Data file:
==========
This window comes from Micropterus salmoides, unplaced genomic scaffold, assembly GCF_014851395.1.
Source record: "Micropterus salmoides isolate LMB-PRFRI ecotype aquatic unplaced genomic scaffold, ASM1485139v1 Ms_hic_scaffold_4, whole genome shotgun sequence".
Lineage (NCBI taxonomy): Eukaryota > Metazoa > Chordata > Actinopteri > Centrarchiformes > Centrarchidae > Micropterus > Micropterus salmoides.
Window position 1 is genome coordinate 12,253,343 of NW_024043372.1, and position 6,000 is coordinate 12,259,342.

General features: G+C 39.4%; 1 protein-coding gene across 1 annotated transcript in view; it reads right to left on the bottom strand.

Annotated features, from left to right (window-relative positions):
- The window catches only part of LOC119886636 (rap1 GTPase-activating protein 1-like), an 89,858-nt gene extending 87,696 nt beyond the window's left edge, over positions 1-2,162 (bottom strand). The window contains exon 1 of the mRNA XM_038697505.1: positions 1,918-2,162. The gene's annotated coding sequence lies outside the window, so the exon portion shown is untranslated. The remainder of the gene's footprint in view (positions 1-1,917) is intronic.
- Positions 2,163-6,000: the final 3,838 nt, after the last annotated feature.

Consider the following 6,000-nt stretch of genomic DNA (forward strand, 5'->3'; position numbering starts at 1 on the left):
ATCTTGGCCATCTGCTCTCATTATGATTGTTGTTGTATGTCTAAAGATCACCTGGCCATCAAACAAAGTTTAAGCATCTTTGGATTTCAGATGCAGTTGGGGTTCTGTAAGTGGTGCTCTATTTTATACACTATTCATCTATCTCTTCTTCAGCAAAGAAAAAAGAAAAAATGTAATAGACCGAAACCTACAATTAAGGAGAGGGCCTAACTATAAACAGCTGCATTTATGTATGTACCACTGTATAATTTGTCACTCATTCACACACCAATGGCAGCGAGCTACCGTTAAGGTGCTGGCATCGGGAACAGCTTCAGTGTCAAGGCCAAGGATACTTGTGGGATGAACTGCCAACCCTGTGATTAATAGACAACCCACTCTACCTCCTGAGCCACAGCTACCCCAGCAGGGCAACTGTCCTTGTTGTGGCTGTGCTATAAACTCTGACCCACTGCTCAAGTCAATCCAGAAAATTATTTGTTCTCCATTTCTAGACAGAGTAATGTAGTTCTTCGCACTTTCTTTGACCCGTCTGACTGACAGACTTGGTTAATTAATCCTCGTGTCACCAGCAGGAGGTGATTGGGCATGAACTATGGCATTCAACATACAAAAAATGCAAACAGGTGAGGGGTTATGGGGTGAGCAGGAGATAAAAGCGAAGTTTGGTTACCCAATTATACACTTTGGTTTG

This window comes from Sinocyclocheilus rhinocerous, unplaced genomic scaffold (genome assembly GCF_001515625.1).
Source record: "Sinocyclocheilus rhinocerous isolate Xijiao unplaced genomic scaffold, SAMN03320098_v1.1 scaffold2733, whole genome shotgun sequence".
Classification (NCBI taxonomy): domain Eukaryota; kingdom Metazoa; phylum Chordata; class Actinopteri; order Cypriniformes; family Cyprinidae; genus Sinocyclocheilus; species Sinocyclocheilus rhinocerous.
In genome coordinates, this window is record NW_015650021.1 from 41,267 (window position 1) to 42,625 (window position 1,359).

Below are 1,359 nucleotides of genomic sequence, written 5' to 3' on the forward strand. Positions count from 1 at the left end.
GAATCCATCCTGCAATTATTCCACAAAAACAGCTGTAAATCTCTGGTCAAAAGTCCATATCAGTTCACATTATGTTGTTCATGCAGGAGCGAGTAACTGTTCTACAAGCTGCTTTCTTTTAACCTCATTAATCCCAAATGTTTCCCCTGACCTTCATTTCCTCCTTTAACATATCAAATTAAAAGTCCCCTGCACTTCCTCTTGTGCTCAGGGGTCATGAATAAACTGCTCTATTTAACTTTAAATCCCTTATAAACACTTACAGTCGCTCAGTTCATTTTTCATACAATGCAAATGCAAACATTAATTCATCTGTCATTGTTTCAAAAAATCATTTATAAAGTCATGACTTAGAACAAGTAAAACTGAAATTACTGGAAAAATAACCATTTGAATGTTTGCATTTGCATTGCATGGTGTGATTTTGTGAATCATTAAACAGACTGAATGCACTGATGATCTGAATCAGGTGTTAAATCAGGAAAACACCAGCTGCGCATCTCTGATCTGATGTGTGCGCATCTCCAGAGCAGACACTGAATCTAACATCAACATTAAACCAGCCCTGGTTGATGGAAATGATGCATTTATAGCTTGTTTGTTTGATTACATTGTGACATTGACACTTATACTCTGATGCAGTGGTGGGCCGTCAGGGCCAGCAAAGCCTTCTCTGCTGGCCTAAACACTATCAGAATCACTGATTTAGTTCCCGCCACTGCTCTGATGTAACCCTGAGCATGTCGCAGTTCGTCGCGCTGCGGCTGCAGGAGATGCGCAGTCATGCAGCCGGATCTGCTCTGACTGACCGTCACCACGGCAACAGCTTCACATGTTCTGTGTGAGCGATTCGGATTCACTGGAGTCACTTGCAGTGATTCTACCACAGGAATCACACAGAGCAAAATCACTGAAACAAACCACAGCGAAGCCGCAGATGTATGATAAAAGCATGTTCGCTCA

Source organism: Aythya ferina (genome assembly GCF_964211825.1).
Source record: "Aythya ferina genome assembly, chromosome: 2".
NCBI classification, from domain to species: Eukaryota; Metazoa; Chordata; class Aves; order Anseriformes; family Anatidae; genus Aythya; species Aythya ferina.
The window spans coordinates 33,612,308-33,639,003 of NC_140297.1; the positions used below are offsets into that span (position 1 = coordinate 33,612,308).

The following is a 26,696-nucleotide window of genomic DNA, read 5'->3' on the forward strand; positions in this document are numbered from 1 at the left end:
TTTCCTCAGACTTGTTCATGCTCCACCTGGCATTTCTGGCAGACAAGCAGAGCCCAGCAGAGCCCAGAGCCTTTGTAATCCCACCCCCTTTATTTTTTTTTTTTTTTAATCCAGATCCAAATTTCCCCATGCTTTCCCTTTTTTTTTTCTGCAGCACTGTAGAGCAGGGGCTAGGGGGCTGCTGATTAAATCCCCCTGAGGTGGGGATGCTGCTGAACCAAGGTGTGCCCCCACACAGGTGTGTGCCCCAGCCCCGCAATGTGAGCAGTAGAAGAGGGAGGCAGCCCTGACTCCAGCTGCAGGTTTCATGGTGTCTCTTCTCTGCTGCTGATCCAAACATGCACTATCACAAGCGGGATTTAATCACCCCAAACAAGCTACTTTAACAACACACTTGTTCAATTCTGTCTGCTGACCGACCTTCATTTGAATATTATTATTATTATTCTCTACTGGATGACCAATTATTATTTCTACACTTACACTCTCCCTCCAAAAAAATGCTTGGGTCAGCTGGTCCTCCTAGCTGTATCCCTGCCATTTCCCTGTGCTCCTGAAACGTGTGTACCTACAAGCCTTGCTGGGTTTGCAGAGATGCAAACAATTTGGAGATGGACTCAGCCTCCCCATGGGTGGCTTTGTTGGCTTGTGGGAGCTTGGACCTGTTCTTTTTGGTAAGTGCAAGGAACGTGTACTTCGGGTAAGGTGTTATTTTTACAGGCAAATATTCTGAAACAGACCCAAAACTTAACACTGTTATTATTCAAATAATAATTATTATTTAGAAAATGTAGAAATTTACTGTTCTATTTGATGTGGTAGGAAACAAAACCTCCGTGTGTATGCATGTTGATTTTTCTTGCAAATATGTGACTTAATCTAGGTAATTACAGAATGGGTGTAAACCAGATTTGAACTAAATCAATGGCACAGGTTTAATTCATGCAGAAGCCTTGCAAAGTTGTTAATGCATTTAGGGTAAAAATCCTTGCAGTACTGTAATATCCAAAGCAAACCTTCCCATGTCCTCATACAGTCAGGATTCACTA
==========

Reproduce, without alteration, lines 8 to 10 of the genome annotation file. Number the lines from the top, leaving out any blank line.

- Positions 2,163-6,000: the final 3,838 nt, after the last annotated feature.

Consider the following 6,000-nt stretch of genomic DNA (forward strand, 5'->3'; position numbering starts at 1 on the left):
ATCTTGGCCATCTGCTCTCATTATGATTGTTGTTGTATGTCTAAAGATCACCTGGCCATCAAACAAAGTTTAAGCATCTTTGGATTTCAGATGCAGTTGGGGTTCTGTAAGTGGTGCTCTATTTTATACACTATTCATCTATCTCTTCTTCAGCAAAGAAAAAAGAAAAAATGTAATAGACCGAAACCTACAATTAAGGAGAGGGCCTAACTATAAACAGCTGCATTTATGTATGTACCACTGTATAATTTGTCACTCATTCACACACCAATGGCAGCGAGCTACCGTTAAGGTGCTGGCATCGGGAACAGCTTCAGTGTCAAGGCCAAGGATACTTGTGGGATGAACTGCCAACCCTGTGATTAATAGACAACCCACTCTACCTCCTGAGCCACAGCTACCCCAGCAGGGCAACTGTCCTTGTTGTGGCTGTGCTATAAACTCTGACCCACTGCTCAAGTCAATCCAGAAAATTATTTGTTCTCCATTTCTAGACAGAGTAATGTAGTTCTTCGCACTTTCTTTGACCCGTCTGACTGACAGACTTGGTTAATTAATCCTCGTGTCACCAGCAGGAGGTGATTGGGCATGAACTATGGCATTCAACATACAAAAAATGCAAACAGGTGAGGGGTTATGGGGTGAGCAGGAGATAAAAGCGAAGTTTGGTTACCCAATTATACACTTTGGTTTG